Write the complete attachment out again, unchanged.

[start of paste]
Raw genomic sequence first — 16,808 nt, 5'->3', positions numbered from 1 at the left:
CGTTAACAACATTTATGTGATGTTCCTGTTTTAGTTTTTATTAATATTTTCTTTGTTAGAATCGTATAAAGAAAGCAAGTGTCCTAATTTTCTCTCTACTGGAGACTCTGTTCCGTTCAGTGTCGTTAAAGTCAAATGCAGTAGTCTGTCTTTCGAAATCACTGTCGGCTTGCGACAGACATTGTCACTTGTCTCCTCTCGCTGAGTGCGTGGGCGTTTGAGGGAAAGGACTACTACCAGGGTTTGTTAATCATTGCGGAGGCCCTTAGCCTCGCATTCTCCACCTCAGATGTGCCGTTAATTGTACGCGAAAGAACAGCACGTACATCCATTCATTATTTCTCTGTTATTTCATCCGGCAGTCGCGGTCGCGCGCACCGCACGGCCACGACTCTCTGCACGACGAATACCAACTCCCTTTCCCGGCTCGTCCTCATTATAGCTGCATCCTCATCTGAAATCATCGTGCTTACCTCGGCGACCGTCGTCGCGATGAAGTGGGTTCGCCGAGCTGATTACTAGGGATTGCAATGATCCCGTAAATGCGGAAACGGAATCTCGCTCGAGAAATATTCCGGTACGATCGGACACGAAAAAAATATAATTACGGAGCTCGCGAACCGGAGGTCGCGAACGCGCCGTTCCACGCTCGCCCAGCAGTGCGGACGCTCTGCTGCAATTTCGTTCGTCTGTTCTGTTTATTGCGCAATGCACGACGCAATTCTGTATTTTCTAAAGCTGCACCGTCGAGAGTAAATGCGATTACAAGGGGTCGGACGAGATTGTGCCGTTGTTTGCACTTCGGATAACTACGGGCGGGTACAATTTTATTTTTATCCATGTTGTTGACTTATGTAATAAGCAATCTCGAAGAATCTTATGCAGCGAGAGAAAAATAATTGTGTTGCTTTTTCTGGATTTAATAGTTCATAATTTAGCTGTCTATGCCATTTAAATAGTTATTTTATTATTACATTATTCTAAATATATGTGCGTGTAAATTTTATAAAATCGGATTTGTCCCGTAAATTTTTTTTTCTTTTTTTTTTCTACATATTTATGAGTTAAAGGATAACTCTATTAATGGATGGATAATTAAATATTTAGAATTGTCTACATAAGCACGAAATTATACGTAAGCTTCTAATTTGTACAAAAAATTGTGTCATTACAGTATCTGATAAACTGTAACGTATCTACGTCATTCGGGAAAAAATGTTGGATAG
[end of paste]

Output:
Raw genomic sequence first — 16,808 nt, 5'->3', positions numbered from 1 at the left:
CGTTAACAACATTTATGTGATGTTCCTGTTTTAGTTTTTATTAATATTTTCTTTGTTAGAATCGTATAAAGAAAGCAAGTGTCCTAATTTTCTCTCTACTGGAGACTCTGTTCCGTTCAGTGTCGTTAAAGTCAAATGCAGTAGTCTGTCTTTCGAAATCACTGTCGGCTTGCGACAGACATTGTCACTTGTCTCCTCTCGCTGAGTGCGTGGGCGTTTGAGGGAAAGGACTACTACCAGGGTTTGTTAATCATTGCGGAGGCCCTTAGCCTCGCATTCTCCACCTCAGATGTGCCGTTAATTGTACGCGAAAGAACAGCACGTACATCCATTCATTATTTCTCTGTTATTTCATCCGGCAGTCGCGGTCGCGCGCACCGCACGGCCACGACTCTCTGCACGACGAATACCAACTCCCTTTCCCGGCTCGTCCTCATTATAGCTGCATCCTCATCTGAAATCATCGTGCTTACCTCGGCGACCGTCGTCGCGATGAAGTGGGTTCGCCGAGCTGATTACTAGGGATTGCAATGATCCCGTAAATGCGGAAACGGAATCTCGCTCGAGAAATATTCCGGTACGATCGGACACGAAAAAAATATAATTACGGAGCTCGCGAACCGGAGGTCGCGAACGCGCCGTTCCACGCTCGCCCAGCAGTGCGGACGCTCTGCTGCAATTTCGTTCGTCTGTTCTGTTTATTGCGCAATGCACGACGCAATTCTGTATTTTCTAAAGCTGCACCGTCGAGAGTAAATGCGATTACAAGGGGTCGGACGAGATTGTGCCGTTGTTTGCACTTCGGATAACTACGGGCGGGTACAATTTTATTTTTATCCATGTTGTTGACTTATGTAATAAGCAATCTCGAAGAATCTTATGCAGCGAGAGAAAAATAATTGTGTTGCTTTTTCTGGATTTAATAGTTCATAATTTAGCTGTCTATGCCATTTAAATAGTTATTTTATTATTACATTATTCTAAATATATGTGCGTGTAAATTTTATAAAATCGGATTTGTCCCGTAAATTTTTTTTTCTTTTTTTTTTCTACATATTTATGAGTTAAAGGATAACTCTATTAATGGATGGATAATTAAATATTTAGAATTGTCTACATAAGCACGAAATTATACGTAAGCTTCTAATTTGTACAAAAAATTGTGTCATTACAGTATCTGATAAACTGTAACGTATCTACGTCATTCGGGAAAAAATGTTGGATAG